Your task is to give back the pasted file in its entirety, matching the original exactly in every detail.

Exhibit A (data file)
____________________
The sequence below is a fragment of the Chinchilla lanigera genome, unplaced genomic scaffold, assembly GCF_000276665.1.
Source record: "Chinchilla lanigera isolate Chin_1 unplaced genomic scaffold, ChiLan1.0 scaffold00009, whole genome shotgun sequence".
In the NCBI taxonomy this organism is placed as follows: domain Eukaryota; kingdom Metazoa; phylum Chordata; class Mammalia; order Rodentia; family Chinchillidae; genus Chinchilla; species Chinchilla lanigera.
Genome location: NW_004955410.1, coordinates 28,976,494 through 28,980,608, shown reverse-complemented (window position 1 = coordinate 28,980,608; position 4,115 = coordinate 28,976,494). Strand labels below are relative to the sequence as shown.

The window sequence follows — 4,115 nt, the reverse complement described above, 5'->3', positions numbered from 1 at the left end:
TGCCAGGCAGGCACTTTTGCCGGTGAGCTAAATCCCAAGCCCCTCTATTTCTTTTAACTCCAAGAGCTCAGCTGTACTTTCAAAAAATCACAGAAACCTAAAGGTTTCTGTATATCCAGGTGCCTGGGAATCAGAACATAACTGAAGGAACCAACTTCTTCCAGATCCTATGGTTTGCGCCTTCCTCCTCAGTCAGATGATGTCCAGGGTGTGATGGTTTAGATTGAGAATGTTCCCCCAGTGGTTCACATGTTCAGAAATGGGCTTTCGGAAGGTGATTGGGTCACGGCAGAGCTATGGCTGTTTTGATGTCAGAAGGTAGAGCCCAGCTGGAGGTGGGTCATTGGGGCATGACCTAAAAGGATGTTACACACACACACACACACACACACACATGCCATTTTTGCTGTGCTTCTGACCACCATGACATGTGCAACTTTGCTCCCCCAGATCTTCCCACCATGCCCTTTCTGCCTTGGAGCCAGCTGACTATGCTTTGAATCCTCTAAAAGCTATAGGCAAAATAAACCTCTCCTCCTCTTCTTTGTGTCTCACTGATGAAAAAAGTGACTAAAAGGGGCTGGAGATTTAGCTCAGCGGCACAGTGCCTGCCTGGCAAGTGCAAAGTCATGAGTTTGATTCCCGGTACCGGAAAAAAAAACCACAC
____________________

The sequence below is a fragment of the Chinchilla lanigera genome, unplaced genomic scaffold, assembly GCF_000276665.1.
Source record: "Chinchilla lanigera isolate Chin_1 unplaced genomic scaffold, ChiLan1.0 scaffold00009, whole genome shotgun sequence".
In the NCBI taxonomy this organism is placed as follows: domain Eukaryota; kingdom Metazoa; phylum Chordata; class Mammalia; order Rodentia; family Chinchillidae; genus Chinchilla; species Chinchilla lanigera.
Genome location: NW_004955410.1, coordinates 28,976,494 through 28,980,608, shown reverse-complemented (window position 1 = coordinate 28,980,608; position 4,115 = coordinate 28,976,494). Strand labels below are relative to the sequence as shown.

The window sequence follows — 4,115 nt, the reverse complement described above, 5'->3', positions numbered from 1 at the left end:
TGCCAGGCAGGCACTTTTGCCGGTGAGCTAAATCCCAAGCCCCTCTATTTCTTTTAACTCCAAGAGCTCAGCTGTACTTTCAAAAAATCACAGAAACCTAAAGGTTTCTGTATATCCAGGTGCCTGGGAATCAGAACATAACTGAAGGAACCAACTTCTTCCAGATCCTATGGTTTGCGCCTTCCTCCTCAGTCAGATGATGTCCAGGGTGTGATGGTTTAGATTGAGAATGTTCCCCCAGTGGTTCACATGTTCAGAAATGGGCTTTCGGAAGGTGATTGGGTCACGGCAGAGCTATGGCTGTTTTGATGTCAGAAGGTAGAGCCCAGCTGGAGGTGGGTCATTGGGGCATGACCTAAAAGGATGTTACACACACACACACACACACACACACATGCCATTTTTGCTGTGCTTCTGACCACCATGACATGTGCAACTTTGCTCCCCCAGATCTTCCCACCATGCCCTTTCTGCCTTGGAGCCAGCTGACTATGCTTTGAATCCTCTAAAAGCTATAGGCAAAATAAACCTCTCCTCCTCTTCTTTGTGTCTCACTGATGAAAAAAGTGACTAAAAGGGGCTGGAGATTTAGCTCAGCGGCACAGTGCCTGCCTGGCAAGTGCAAAGTCATGAGTTTGATTCCCGGTACCGGAAAAAAAAACCACAC